When politicians and the media talk about child poverty, they tend to narrow it down to make it seem purely about hungry tummies. Poverty is so much more than this but hunger is a fundamental issue. There is invariably also judgement which clouds the topic and misses the point (“Why should my tax go to them?” or “They’ll spend it on cigarettes, drugs, alcohol….”). The bottom line is, if a child lives in poverty, it’s never their fault. It’s often not the parents’ fault either, to be fair.

What we know about child development is that all children need certain basic things in order to be healthy and to thrive. Things like love, shelter, food, drink, warmth and security. Children need other things besides but when any of those core things are absent, it has a detrimental effect. This can be immediate, eg hunger, or it can be slower to impact, eg deteriorating attendance, attitude or behaviour. These implications can apply every day of the week, every week if the year. We have traditionally viewed schools’ responsibilities as term time only but the pandemic has caused a lot of people to think about children’s welfare during holidays too.

Before the pandemic had emerged, we already knew that rising levels of child poverty were a big issue, if not a crisis. The Christmas period and the summer holidays always see huge spikes in families turning to food banks for help. I could relay stories of children eating scraps (not the chip shop kind), parents going for days without what you and I would regard as a decent meal. I can tell you about children who start their school day in wet, dirty or ill-fitting clothes. Or children without a bed or in a home with no heating. These situations leave children feeling sad, cold, tired, different and humiliated. They also have a detrimental impact on mental health. Even in primary education, we are regularly dealing with children who live their lives in a state of trauma or who suffer stress, anxiety and depression. Self-harm is a reality even for the youngest of children.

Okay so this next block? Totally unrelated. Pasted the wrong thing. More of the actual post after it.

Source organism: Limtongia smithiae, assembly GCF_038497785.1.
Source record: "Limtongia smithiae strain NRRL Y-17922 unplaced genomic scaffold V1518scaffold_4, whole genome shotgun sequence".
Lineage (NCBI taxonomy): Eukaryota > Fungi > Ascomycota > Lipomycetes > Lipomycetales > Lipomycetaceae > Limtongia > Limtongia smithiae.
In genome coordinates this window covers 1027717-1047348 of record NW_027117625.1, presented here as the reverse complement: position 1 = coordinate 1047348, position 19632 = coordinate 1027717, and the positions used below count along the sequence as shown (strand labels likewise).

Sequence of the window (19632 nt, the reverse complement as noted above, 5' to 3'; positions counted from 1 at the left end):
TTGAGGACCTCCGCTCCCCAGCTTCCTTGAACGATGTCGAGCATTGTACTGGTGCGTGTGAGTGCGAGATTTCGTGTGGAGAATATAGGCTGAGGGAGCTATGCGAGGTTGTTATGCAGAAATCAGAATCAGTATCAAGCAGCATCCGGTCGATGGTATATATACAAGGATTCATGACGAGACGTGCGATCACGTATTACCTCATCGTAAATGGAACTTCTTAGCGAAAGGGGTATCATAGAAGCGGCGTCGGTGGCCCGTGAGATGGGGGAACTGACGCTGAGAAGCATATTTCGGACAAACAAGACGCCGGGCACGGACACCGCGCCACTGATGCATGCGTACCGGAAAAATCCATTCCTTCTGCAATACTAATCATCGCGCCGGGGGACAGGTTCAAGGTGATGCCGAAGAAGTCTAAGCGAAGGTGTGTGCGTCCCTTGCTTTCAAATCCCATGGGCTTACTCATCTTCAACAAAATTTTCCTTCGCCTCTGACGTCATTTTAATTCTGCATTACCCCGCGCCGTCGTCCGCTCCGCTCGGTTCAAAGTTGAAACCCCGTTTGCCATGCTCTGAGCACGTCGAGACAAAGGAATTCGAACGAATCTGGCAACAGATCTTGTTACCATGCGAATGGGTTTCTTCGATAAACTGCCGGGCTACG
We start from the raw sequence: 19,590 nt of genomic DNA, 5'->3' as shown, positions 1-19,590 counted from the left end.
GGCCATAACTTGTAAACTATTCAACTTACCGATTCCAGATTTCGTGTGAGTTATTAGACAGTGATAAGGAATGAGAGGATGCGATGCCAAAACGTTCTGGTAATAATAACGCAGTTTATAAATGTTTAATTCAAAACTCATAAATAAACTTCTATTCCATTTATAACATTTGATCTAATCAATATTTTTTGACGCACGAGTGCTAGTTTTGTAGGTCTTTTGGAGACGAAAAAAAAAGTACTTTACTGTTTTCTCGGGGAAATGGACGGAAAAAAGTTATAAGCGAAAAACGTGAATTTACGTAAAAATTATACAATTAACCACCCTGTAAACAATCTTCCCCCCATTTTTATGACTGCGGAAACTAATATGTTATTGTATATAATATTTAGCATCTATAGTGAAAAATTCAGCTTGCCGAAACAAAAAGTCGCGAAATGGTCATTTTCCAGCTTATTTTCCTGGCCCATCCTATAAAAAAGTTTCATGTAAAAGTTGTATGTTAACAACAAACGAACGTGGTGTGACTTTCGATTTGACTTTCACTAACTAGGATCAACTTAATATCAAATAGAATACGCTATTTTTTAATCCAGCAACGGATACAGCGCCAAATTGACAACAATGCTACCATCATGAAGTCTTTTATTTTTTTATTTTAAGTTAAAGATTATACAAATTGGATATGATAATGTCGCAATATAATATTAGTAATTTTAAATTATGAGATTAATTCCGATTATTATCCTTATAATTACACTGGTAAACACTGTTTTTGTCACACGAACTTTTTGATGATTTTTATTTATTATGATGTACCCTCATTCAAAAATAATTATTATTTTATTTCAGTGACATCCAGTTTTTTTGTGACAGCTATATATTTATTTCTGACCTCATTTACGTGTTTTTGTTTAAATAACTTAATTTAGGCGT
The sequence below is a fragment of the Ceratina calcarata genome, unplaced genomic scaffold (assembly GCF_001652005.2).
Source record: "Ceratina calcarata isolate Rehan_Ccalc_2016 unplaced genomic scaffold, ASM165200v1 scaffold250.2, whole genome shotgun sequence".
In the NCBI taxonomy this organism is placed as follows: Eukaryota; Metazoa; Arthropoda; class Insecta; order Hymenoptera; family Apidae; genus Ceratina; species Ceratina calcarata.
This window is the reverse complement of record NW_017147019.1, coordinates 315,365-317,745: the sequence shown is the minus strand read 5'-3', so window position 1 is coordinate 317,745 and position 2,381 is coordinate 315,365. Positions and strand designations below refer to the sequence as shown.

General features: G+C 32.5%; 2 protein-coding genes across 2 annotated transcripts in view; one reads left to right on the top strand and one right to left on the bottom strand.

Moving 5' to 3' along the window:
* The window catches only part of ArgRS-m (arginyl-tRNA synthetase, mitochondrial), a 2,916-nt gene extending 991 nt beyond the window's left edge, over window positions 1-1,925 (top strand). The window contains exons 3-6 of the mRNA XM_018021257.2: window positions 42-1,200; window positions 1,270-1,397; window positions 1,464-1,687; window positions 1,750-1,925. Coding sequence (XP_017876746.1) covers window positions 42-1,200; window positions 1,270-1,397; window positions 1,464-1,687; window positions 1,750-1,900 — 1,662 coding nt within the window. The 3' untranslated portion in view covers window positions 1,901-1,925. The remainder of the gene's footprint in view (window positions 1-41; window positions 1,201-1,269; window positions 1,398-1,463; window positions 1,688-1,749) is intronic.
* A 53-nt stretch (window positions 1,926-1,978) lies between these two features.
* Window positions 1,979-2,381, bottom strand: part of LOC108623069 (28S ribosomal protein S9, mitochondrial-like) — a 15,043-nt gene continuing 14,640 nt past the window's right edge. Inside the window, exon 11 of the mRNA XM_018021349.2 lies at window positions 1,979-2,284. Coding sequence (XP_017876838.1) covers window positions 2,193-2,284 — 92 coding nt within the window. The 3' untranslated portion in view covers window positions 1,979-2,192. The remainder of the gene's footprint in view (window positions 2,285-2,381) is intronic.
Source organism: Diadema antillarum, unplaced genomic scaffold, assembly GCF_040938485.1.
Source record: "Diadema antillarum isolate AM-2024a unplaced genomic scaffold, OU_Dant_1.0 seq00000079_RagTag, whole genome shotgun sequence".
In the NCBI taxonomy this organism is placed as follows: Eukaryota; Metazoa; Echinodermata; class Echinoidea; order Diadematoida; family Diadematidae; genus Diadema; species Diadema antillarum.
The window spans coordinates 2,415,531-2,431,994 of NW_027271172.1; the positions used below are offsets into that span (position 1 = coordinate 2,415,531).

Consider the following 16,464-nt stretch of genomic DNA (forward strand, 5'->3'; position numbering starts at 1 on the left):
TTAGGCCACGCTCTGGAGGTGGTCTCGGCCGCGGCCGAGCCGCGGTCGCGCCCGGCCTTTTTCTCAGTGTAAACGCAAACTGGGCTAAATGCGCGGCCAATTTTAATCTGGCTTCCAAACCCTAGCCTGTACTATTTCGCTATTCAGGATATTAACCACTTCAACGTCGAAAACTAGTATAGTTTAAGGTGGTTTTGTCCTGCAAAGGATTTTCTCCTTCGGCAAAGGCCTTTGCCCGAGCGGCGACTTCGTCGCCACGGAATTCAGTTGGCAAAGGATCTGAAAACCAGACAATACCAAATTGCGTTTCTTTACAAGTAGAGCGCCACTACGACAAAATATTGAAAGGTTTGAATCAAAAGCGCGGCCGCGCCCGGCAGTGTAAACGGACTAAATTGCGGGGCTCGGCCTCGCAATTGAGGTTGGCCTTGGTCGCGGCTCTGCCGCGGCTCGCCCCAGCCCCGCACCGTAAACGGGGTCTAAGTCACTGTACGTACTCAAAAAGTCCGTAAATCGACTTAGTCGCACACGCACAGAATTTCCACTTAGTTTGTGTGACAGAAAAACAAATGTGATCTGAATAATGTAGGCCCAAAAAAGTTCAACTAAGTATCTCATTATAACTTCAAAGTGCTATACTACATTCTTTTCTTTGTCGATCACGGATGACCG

Caring for and educating children is like tending to a plant. Children need the right conditions and they need those things consistently. Light? Only on weekdays doesn’t work. Water? Only in term time won’t cut it.

As a Headteacher, I will be held to account this year for my children’s and my school’s performance. At the end of the year, a great many children will likely be deemed to have underachieved. Pupils will be judged against criteria which take no account of circumstance. Nationally, we’re talking about millions of children whose start to life has been thwarted. Imagine cutting off a farmer’s water supply and then judging the crop.

MPs shouldn’t be able to claim expenses for their food and drink. Children should be fed and nurtured. The very existences of food banks and holiday hunger are an indictment of a society which has failed to provide adequately for a generation of children and vulnerable adults. It’s 2020 in the world’s sixth wealthiest nation.

The vote in Parliament wasn’t about free school meals.
It was about material deprivation.
It was about social exclusion.
It was about compassion.
It was about inequality.
It was about humanity.
It was about injustice.
It was about children.
It was about life.

22nd October 2020